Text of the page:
Courts & Litigation Criminal Justice & the Rule of Law

Was D.A. Bragg Right to Bring the New York Charges Against Trump?

Roger Parloff
Tuesday, May 28, 2024, 5:36 PM
Consider the “Al Capone factor”: Should a prosecutor let an elusive kingpin go scot-free, or indict him for the crimes he can prove?
Media outside the New York State Supreme Court, Criminal Term, 100 Centre St. (Photo Credit: Tyler McBrien)

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Now that we’ve seen the People’s case against Trump in the so-called hush-money prosecution, it’s possible to make an educated guess about why District Attorney Alvin Bragg elected to go forward with the indictment he brought—one that many, including some liberal observers, have questioned.

Though we don’t know how Bragg weighed his charging decisions, we do know something about how his predecessor did. In February 2021, then-District Attorney Cy Vance Jr. placed the Trump probe in the hands of Mark Pomerantz, whom he appointed as a special assistant district attorney. Pomerantz, then about 70, was a veteran defense lawyer who had also served two stints as a prosecutor with the U.S. Attorney’s Office for the Southern District of New York, including one as the chief of its criminal division. In February 2023, Pomerantz published a book about his experience, “People v. Trump: An Inside Account,” which is my source for his perspective on the case.

Soon after surveying the evidentiary landscape, Pomerantz concluded that he had “predication”—a good-faith basis—for investigating a charge of “enterprise corruption.” That statute, which carries a theoretical maximum 25-year prison term and a mandatory minimum one-year term, is New York’s equivalent of the federal Racketeer Influenced and Corrupt Organizations Act (RICO). It permits prosecution of those who operate a business through a pattern of criminal activity over an extended period of time. Pomerantz considered that statute to be the “ideal vehicle” for pursuing Trump because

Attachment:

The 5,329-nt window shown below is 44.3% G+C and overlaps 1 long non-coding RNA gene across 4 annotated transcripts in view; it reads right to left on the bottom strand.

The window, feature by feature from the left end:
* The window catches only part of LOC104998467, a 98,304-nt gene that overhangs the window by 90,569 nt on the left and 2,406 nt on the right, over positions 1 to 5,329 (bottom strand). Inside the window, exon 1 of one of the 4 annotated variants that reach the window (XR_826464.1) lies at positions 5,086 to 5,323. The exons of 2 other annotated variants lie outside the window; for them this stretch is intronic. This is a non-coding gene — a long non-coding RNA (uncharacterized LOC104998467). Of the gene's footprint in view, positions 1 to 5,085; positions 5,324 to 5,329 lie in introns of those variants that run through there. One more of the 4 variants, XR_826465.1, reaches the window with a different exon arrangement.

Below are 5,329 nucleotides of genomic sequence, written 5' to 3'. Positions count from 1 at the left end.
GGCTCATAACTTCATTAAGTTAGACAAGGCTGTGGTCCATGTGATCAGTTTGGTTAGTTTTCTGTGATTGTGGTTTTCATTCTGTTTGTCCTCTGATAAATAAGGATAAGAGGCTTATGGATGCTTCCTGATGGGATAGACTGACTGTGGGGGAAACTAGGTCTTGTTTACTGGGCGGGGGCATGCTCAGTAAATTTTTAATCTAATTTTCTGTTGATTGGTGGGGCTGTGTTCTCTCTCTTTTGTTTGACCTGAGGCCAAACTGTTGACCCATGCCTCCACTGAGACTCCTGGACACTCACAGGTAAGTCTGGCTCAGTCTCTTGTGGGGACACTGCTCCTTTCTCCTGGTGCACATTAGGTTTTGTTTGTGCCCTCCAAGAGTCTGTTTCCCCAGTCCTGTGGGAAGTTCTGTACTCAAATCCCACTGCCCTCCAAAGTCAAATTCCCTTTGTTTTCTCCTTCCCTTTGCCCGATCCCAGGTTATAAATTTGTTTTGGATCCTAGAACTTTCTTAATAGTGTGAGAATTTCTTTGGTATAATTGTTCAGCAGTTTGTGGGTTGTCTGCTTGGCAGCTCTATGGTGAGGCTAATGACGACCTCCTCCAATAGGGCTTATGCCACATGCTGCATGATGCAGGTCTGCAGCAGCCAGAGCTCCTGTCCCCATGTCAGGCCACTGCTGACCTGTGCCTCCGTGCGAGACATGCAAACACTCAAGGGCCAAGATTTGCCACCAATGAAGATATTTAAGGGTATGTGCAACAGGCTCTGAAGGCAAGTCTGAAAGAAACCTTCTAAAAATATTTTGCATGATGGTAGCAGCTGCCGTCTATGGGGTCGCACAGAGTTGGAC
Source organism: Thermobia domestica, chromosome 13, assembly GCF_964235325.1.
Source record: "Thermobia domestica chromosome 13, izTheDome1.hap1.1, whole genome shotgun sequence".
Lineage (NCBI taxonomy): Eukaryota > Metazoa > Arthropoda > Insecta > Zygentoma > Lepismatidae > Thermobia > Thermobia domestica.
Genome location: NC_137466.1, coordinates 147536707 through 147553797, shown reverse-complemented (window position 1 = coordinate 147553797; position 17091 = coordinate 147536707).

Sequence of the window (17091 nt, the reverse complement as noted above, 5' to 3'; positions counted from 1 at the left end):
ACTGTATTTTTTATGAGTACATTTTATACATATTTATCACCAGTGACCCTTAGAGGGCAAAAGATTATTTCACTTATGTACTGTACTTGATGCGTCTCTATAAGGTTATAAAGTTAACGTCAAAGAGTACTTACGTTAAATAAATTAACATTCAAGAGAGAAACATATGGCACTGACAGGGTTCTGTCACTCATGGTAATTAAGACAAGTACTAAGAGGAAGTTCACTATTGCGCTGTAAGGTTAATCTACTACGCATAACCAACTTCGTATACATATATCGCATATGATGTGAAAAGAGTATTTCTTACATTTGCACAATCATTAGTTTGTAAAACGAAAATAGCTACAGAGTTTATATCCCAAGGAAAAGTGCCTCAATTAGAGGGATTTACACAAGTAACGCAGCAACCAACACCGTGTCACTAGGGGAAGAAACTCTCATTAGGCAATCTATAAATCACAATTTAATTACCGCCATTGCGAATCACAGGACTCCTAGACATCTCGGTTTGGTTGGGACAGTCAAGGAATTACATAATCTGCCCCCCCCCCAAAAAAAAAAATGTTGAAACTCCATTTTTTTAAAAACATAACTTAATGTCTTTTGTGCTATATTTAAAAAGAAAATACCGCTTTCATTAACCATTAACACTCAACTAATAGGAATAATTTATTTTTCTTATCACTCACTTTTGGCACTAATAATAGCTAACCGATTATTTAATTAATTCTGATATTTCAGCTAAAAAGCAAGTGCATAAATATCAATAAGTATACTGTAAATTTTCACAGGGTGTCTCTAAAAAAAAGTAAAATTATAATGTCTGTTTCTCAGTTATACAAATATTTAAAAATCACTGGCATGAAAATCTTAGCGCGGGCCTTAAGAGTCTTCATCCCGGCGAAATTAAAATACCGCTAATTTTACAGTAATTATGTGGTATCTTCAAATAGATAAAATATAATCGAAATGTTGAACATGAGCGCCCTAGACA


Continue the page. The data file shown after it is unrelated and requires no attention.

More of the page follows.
we had evidence that Trump had grown the business, and augmented his wealth, reputation, and power, through a pattern of criminal activity. The potential “pattern” crimes included defrauding persons and entities about his net worth and the value of his assets, underpaying his federal and state income taxes and property taxes, falsifying business records in order to conceal his agreement to pay hush money to women who claimed to have had extramarital affairs with him, operating Trump university as a consumer fraud, setting up a charitable foundation that was actually used as a personal slush fund, submitting fraudulent insurance claims, and other potential crimes.

Some of the conduct Pomerantz was describing above had already been adjudicated or litigated in civil proceedings. In 2018, Trump had settled three consolidated consumer fraud class actions relating to Trump University, including one brought by the New York State Attorney General’s Office, paying $25 million, which was about 90 percent of what the plaintiffs sought. In December 2018, Trump also agreed to dissolve Trump Foundation to resolve the state attorney general’s charges of a pattern of persistent illegal conduct, occurring over a decade, that includes extensive unlawful political coordination with the Trump presidential campaign, repeated and willful self-dealing transactions that benefit Trump’s personal and business interests, and violations of basic legal obligations for nonprofit foundations.

In November 2019, a state supreme court justice had also ordered Trump to pay $2 million in damages stemming from his foundation’s abuses. 

Soon Pomerantz brought a criminal case for tax fraud against Trump’s closely held Trump Organization and its longtime chief financial officer, Allen Weisselberg. Pomerantz hoped Weisselberg would cooperate against Trump. Later, in August 2022, after Pomerantz left the office, Weisselberg did plead guilty to a 15-year scheme to defraud federal and state tax authorities. Specifically, he admitted all 15 felony charges against him, including grand larceny in the second degree—which carries a maximum 15-year penalty—as well as criminal tax fraud, scheme to defraud, conspiracy, offering a false instrument for filing, and falsifying business records. But Weisselberg, who had worked for Trump for decades and, before that, for his father, never did implicate Trump. Also later, in December 2022, a jury convicted two Trump Organization entities, Trump Corp. and Trump Payroll Corp., of 17 felony counts, including criminal tax fraud, scheme to defraud, falsifying business records, and conspiracy.